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The Bay Movie Review


The Bay Movie Review

Title: The Bay

Director: Barry Levinson

Starring: Kether Donohue, Kristen Connolly, Anthony Reynolds, Andy Stahl, Jody Thompson, Stephen Kunken, Frank Deal, Will Rogers

Typically a found footage film means one person just happens to be recording during a phenomenon and just so happens to be committed enough to risk his or her life to keep recording in order to tell the story from beginning to end in a format that just so happens to match a standard screenplay structure. Kudos to director Barry Levinson and writer Michael Wallach for making a movie that actually attempts to compile a more realistic version of found footage, but, in the end, doing so at the expense of a proper narrative and engaging characters just isn’t worth it.

Donna Thompson (Kether Donohue) is a college student interning at a local TV station who’s getting her first big gig – covering the Independence Day festivities in Claridge, Maryland. Conveniently located along the Chesapeake Bay, the day is packed with water-related events – swimming, a crab eating contest, a dunk tank and more. Too bad none of the Claridge officials properly investigated the recent case of two dead oceanographers. Otherwise they might have realized a parasitic outbreak was brewing in their pristine bay.

The story is framed just as you might expect – three years after the nightmare, Donna finally gets ahold of the footage from July 4, 2009 and opts to stitch it together, creating a found footage film. Donohue’s a fine actress, but it’s a tough sell as Levinson merely has 2012 Donna preaching to a computer camera, Skype-style in an empty room. But what makes it even tougher to connect to Donna is the fact that “The Bay” isn’t even her story. Donna commands a good portion of the film’s first act, but then we move into a montage of Donna’s 2009 footage as well as snippets from a number of other perspectives.

We’ve got Donna’s news footage, security camera footage from all over town, the videos shot by the oceanographers, police car footage, the material shot by Dr. Jack Abrams (Stephen Kunken), the home video made by Stephanie (Kristen Connolly) and her husband, and more. Yes, the variety gives us a well-rounded view of the disaster, but it also reduces each and every character to a mere face in the crowd. Stephanie gets some sympathy because she’s got a baby, Officer Jimson and Officer Paul (Michael Beasley and Jody Thompson) are memorable courtesy of a particularly disturbing house call and the doctor makes an impact due to his dedication, but none have an arc and ultimately, their stories go nowhere.

And that’s “The Bay’s” biggest problem. You suffer through 85 minutes of horrifying accounts and then are left wondering, what was the point? “The Bay” is quite successful at convincing you never to step foot in the water again, let alone drink any, but unlike “Contagion,” it’s done without a compelling story and unlike the large majority of Jason Blum’s films, it’s a scare that isn’t really enjoyable. It’s disturbing to the point of being rather upsetting.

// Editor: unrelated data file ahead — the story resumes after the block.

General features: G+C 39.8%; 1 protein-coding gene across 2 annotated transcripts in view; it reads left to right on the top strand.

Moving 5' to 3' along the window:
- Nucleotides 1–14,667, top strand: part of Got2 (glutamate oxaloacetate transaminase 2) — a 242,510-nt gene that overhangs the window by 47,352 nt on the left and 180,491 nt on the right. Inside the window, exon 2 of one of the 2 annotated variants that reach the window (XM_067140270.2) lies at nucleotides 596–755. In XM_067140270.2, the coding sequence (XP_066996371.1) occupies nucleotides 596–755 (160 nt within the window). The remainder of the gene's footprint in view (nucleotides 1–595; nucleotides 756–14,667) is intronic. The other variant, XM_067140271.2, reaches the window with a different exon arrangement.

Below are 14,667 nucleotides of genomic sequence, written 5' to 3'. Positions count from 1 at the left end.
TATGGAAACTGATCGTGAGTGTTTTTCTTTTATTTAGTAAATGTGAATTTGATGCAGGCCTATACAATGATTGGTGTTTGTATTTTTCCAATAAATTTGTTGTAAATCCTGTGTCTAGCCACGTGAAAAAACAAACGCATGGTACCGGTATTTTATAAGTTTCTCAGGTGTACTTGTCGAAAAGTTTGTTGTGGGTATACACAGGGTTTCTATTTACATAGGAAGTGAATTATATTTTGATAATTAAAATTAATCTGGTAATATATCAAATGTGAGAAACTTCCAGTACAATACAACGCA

However, that’s not to say “The Bay” is a bad film. In fact, the use of the found footage format is quite impressive. Had Wallach given us even just one solid through line, a character to take us through the experience, but with more of an emotional connection than Donna offers, “The Bay” could have been the fresher take on found footage we’ve all been waiting for. And even while it doesn’t achieve that, the movie still does prove the subgenre still has room to grow. Should a writer figure out how to piece together bits from iPhones, news cameras, security cameras, and more, in a sound way with at least hints of having a proper structure, we could have an incredibly comprehensive new breed of storytelling.

But unfortunately, that’s not the case with “The Bay.” The filmmakers are disturbingly successful at giving you the creeps and also something to think about, but as far as entertainment value goes, the format makes the story one-dimensional, making you feel as though you were force-fed the material rather than having experienced the events alongside the characters.

By Perri Nemiroff

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Film producer and director best known for her work in movies such as FaceTime, Trevor, and The Professor. She has worked as an online movie blogger and reporter for sites such as,, Shockya, and MTV's Movies Blog.

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